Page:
All the sessions were empowering and encouraging, as is Sophie herself.  Some were taken by her and others by Jon Appleton, a well-respected editor, and all were really interesting, so I took loads of notes.  Although none of us knew each other to start with, we soon got to know who was who and who was writing what, and I’m sure I wasn’t the only one to come away having made several new friends.  Every morning we had breakfast in our own rooms followed by free/writing time until 11, and from then on we had sessions and meals until 9.30 at night.  And one thing that proved to be really invaluable was our one-to-one sessions with Sophie – each of the 21 writers had half an hour with her, talking about our WIP, a short blurb of which we’d given or sent her in advance.  She made some really helpful suggestions about the wording of the opening of my blurb, and I certainly came away feeling that the whole story definitely "has legs".

All too soon the weekend came to an end, and I had to say goodbye to the place and the people I’d met there and go back to normal life.  The retreat bubble has burst for now, but it has left me raring to get on with my book.  Which is obviously what a retreat is all about!

Though I gather not all retreats are like this…  I am reminded of an incident when my granddaughter was about ten, and her father, a vicar, was about to go on a religious retreat.  “Daddy, what do you do on a retreat?” she asked.
“Well, we think a lot, and we pray a lot...” he said.
Tabitha frowned.  “H’m,” she said.  “Doesn’t sound much like a treat to me!”

Friday, 14 February 2020

Writing a Series by Lynne Benton

As an adult reader, I really enjoy reading series fiction.  There’s something very comfortable about reading about a central character you feel you know and like, and finding out what happened to them next.  And as a child I enjoyed reading series fiction about the same central character too, but now I think about it these were mostly “timeless” stories, ie the central character/s never grew any older while he/she had all these adventures (Just William, Jennings at School, The Lone Pine series etc.)  

There were some in which the main character grew up, such as Anne of Green Gables, What Katy Did, Little Women etc., but on the whole series books for children retained the protagonist/s at the same age throughout the series.

And now I’m a writer too I can appreciate the reason why this is the case.

When writing a book for adults, the adult central character/s can age from, say, 20-50, without the reader finding much discernable difference in their lives, or their ability to do their job, other than maybe the “addition” of marriage and/or children.  They can continue to do their main job, whether as a detective, amateur or otherwise, or as a writer, doctor, archaeologist or whatever.  Over the years they can have various things happen to them, but still they can retain the reader’s interest in their activities.  I’m thinking here of characters like Hamish Macbeth, Hercule Poirot, Inspector Gamache, Maisie Dobbs, etc.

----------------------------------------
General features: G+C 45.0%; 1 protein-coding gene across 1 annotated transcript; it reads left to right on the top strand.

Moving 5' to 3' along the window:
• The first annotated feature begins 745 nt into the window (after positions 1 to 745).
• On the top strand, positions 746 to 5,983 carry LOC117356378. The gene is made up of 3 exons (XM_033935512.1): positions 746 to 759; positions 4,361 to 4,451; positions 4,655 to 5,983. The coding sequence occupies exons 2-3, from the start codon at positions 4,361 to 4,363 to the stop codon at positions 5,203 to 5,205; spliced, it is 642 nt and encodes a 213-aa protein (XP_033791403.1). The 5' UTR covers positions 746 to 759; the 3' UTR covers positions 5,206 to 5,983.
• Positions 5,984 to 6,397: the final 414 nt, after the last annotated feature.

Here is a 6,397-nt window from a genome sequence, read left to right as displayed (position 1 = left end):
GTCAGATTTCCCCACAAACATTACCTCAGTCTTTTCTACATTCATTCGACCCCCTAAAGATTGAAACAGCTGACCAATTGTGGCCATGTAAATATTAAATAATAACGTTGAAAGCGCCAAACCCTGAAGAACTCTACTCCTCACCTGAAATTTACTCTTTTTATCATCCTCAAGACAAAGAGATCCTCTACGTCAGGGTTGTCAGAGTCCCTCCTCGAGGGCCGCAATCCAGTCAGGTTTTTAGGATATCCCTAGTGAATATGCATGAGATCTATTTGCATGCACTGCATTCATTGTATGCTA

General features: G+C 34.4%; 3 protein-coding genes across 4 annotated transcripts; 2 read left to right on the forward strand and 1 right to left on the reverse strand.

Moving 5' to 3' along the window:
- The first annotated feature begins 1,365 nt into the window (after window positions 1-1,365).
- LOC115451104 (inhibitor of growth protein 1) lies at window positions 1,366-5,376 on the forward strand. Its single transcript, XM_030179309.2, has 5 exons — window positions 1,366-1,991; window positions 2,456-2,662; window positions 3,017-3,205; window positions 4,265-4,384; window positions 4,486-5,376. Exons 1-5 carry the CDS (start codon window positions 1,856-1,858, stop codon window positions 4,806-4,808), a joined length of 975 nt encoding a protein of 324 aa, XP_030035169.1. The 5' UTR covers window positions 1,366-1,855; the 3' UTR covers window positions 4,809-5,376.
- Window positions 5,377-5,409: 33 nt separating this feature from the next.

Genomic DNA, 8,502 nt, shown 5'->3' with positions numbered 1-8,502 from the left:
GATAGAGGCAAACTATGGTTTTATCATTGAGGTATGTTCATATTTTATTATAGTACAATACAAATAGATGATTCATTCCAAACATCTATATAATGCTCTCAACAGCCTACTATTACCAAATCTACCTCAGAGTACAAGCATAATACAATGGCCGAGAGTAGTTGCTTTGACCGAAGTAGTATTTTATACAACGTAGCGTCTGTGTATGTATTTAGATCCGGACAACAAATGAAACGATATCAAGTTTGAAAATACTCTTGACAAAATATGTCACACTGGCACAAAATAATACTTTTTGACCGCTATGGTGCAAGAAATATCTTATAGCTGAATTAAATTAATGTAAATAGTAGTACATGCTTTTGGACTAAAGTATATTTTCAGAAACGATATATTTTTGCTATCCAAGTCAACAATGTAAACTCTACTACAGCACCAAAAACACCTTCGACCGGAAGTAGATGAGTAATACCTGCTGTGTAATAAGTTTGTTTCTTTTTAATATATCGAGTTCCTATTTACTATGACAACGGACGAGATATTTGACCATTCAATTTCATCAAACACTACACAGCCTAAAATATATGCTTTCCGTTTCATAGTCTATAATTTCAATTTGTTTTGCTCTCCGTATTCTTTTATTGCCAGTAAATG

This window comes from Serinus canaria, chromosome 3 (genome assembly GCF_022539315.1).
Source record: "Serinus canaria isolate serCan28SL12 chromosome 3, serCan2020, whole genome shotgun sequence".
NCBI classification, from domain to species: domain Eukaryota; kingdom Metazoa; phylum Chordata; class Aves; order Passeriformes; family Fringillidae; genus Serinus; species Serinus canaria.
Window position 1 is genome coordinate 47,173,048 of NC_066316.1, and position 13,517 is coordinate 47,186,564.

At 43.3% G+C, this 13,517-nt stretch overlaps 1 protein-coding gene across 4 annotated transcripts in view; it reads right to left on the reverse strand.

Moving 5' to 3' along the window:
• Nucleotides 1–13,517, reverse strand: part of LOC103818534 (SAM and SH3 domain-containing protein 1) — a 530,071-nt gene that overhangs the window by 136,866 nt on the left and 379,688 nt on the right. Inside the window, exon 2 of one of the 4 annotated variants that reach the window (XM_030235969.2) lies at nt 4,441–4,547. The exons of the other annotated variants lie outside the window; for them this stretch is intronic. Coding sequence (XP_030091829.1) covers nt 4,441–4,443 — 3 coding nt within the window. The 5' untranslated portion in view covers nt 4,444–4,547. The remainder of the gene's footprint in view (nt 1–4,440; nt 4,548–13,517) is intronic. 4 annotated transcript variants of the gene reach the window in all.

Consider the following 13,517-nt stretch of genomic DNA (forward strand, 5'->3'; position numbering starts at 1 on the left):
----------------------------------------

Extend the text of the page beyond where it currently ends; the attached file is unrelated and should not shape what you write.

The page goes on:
However, it’s not the same when you write for children.  The enormous changes in a child's life between the ages of, say, 9 and 15, mean that their stories will be completely different, and, crucially, will appeal to a completely different readership.

I think it helps if you decide before you start to write the first book what sort of series it is going to be.  Will their adventures continue to appeal to the same age of reader?  (I’m thinking Horrid Henry, Dougal Daley etc, as well as the Famous Five who had umpteen summer holidays while they remained the same age!  The same goes for series such as Skating School, Rainbow Fairies and Magic Ballerina, in which several different characters have adventures at the same time.)


Or will time proceed through the years, so that the children grow older in each successive book?  (Anne of Green Gables, What Katy Did, and of course Harry Potter.)  Sometimes when you've written a book, the editor/publisher wants the story to continue.  And that can make things difficult if you hadn’t actually thought of a sequel to your original story.

When I wrote “The Centurion’s Son” I had no thought of it continuing.  As far as I was concerned it was a one-off, about two children aged 11 and 12.  But by the time I’d finished it I had a few ideas about what might happen to them next, and, as I recall, my agent agreed.  So as I began to plan Book 2 I realised that it would be a sequel rather than another book about the same children set at the same time.  Because of what happened in Book 1 that was impossible anyway.  So Book 2 had to happen one year after the first book.  By then the two protagonists were 12 and 13, which was still okay.  But by the time I realised I wanted to write a sequel to that one the children would be 13 and 14, so I knew I would have to finish the series there.  It would have to be a trilogy rather than a series, or the children would be too old for a children’s book, and their priorities would have changed dramatically once they were both in their teens.  As would their readers’ priorities. So I finished with Book 3, giving it an ending that I hope made it clear there were no more books about those particular characters to come.

When J K Rowling came up with the idea for Harry Potter, she knew right away that the stories would follow him all through his senior school life, so she always knew there would be 7 books in the series, and I gather that from the word go she worked out roughly what would happen in each book.  Which is why they all hang together so well.  

And she reckoned on her readers growing up at the same rate as Harry and his friends, which, of course, they did. (She may not, however, have reckoned on her books being read by such a vast age range that the publishers decided to have different covers for all the adults who wanted to read them but didn’t want to feel embarrassed by being seen reading a children’s book!)  Similarly, once the films came out many children once considered far too young to read the books were keen to do so – which can’t be bad!

So while writing a series can be a really good idea, since it can be a great way to gain and retain a vast collection of enthusiastic readers, it certainly helps if you know from the start what sort of series it will be.